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Caryn Siegel, a spiritual care volunteer for JFCS’ Jewish Chaplaincy Services serving Stanford Medicine, has been dedicating her time to supporting hospital patients for fifteen years. Caryn offers her patients a compassionate presence and a listening ear. She also brings insight from a very personal experience.
In 1987, Caryn’s son, Ilan, was born at Stanford Hospital severely disabled. Ilan was in and out of Stanford’s Intensive Care Unit for the next seventeen years of his life. Caryn vividly remembers sitting in the hospital with her husband, Mark, over the years—the two of them feeling very alone.
When Ilan passed away in 2004, Caryn felt that the best way to honor his memory was to be there to support other hospital patients and families. She decided to become a spiritual care volunteer so that others would not feel so alone.
Jewish Chaplaincy Services volunteers go through extensive training and certification from Stanford Health Care and from JFCS, and must abide by many regulations to make sure they are fully prepared to support those they serve. Volunteers not only provide a warm presence for hospital patients and their families, they also offer spiritual comfort in times of anguish and uncertainty.
Caryn admits that she may never know the impact she makes by visiting with a family. Yet, there are also wonderful surprises that come years later when least expected. Once, for example, she ran into the wife of a former patient at a social event. The wife thanked Caryn for talking with her and singing a mi sheberach when her husband was so sick—that single moment with Caryn had restored her hope and helped her through a difficult day at the hospital.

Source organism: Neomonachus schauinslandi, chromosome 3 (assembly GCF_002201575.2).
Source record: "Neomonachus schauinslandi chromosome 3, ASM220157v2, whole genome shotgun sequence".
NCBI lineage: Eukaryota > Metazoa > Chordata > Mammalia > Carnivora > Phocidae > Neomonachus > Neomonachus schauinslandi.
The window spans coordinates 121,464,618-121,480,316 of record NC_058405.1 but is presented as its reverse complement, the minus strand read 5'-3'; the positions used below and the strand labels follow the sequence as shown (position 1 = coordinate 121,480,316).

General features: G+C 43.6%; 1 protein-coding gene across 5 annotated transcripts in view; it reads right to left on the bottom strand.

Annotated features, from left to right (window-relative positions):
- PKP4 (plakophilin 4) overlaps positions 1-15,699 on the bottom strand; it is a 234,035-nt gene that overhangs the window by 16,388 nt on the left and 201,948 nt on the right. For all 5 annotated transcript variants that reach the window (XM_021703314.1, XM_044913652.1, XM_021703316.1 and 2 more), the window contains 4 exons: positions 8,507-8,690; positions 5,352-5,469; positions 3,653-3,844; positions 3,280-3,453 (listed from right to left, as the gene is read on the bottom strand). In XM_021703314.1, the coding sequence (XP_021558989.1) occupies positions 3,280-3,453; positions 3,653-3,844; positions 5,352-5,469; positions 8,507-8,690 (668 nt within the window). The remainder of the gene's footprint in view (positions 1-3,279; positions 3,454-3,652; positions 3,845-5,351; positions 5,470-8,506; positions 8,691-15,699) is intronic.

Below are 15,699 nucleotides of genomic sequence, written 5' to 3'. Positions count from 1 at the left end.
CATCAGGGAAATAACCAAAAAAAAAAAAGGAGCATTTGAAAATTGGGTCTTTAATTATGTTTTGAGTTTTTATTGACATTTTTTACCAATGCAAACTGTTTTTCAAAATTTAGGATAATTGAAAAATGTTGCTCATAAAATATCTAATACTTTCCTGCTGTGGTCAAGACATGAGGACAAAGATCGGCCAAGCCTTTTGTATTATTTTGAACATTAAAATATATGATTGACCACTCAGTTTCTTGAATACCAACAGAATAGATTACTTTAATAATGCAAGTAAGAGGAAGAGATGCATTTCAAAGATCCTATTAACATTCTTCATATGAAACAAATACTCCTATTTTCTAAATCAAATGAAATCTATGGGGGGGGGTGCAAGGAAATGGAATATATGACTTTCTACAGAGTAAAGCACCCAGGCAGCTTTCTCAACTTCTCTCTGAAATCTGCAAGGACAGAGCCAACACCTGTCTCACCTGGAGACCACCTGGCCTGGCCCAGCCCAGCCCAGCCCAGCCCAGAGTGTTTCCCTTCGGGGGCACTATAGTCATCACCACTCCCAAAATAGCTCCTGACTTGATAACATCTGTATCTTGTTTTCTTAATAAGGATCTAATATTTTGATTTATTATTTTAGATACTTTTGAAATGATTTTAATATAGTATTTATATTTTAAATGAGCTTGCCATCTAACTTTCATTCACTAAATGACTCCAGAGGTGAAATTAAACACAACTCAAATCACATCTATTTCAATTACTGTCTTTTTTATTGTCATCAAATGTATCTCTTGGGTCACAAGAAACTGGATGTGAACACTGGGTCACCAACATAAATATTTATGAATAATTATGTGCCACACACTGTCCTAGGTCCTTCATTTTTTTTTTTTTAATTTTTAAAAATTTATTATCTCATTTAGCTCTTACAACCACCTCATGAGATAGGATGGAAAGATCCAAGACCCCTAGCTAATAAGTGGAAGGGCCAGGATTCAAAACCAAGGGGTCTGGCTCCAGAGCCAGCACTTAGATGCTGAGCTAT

Chaplain Bruce Feldstein MD, BCC, Director of JFCS’ Jewish Chaplaincy Services, says, “Caryn brings a quality of listening that creates a special connection with patients. She is a Gute Neshome—Yiddish for a Good Soul.”
One very meaningful connection came when Caryn was visiting a hospital patient around Yom Kippur. The patient started the conversation off by telling Caryn that he was not religious. She said that was perfectly OK, and shared a gift bag that she had brought him. As they talked about life and the items in the bag, he asked her to plug in the yahrzeit candle that was included. As it glowed by the bedside table, he mentioned that his father had died five years prior around Yom Kippur. He began to open up, sharing stories with Caryn about his relationship with his beloved father and confessing his fears about being in the hospital.
During the pandemic, it has been a challenge to provide in-person support to those in the hospital, but Jewish Chaplaincy Services volunteers are still finding ways to connect. Bruce says that Caryn, an excellent organizer, is helping to redesign the program so that volunteers can make phone visits with patients and families. She and other volunteers are also preading spiritual comfort to own communities by writing cards and doing personal work with people in their neighborhoods and families.
Caryn says that she is grateful to be there for families during this especially vulnerable time—though she looks forward to getting back to hospital visits and being able to hold someone’s hand when it’s needed.
Caryn says, “I’m so thankful that I can be there for patients and families, even if it’s just a phone call now. Whether it’s spiritual support, listening to fears, or occasionally just helping someone find a good corned beef sandwich – I know they are not alone.”
Learn more about JFCS’ Jewish Chaplaincy Services serving Stanford Medicine >
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